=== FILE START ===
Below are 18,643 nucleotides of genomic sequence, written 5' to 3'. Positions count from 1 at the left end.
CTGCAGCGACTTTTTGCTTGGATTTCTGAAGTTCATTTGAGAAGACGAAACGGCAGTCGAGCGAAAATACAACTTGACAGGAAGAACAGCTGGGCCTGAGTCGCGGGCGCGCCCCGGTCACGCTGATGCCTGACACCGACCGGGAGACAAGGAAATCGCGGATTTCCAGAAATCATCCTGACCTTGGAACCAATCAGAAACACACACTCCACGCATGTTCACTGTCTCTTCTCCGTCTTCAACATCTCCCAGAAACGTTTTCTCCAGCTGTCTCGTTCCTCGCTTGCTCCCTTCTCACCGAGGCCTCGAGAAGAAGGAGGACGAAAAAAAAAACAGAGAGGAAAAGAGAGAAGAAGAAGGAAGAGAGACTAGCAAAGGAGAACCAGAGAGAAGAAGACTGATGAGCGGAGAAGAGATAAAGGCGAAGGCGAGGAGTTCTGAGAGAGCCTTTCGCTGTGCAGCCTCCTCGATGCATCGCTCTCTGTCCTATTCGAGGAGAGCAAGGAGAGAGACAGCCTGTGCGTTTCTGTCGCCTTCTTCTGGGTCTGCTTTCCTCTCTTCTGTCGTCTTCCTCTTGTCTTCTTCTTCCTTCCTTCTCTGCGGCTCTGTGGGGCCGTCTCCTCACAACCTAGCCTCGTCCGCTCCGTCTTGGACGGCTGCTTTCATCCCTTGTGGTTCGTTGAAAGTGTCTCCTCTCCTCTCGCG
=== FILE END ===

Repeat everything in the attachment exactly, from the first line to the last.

Below are 18,643 nucleotides of genomic sequence, written 5' to 3'. Positions count from 1 at the left end.
CTGCAGCGACTTTTTGCTTGGATTTCTGAAGTTCATTTGAGAAGACGAAACGGCAGTCGAGCGAAAATACAACTTGACAGGAAGAACAGCTGGGCCTGAGTCGCGGGCGCGCCCCGGTCACGCTGATGCCTGACACCGACCGGGAGACAAGGAAATCGCGGATTTCCAGAAATCATCCTGACCTTGGAACCAATCAGAAACACACACTCCACGCATGTTCACTGTCTCTTCTCCGTCTTCAACATCTCCCAGAAACGTTTTCTCCAGCTGTCTCGTTCCTCGCTTGCTCCCTTCTCACCGAGGCCTCGAGAAGAAGGAGGACGAAAAAAAAAACAGAGAGGAAAAGAGAGAAGAAGAAGGAAGAGAGACTAGCAAAGGAGAACCAGAGAGAAGAAGACTGATGAGCGGAGAAGAGATAAAGGCGAAGGCGAGGAGTTCTGAGAGAGCCTTTCGCTGTGCAGCCTCCTCGATGCATCGCTCTCTGTCCTATTCGAGGAGAGCAAGGAGAGAGACAGCCTGTGCGTTTCTGTCGCCTTCTTCTGGGTCTGCTTTCCTCTCTTCTGTCGTCTTCCTCTTGTCTTCTTCTTCCTTCCTTCTCTGCGGCTCTGTGGGGCCGTCTCCTCACAACCTAGCCTCGTCCGCTCCGTCTTGGACGGCTGCTTTCATCCCTTGTGGTTCGTTGAAAGTGTCTCCTCTCCTCTCGCG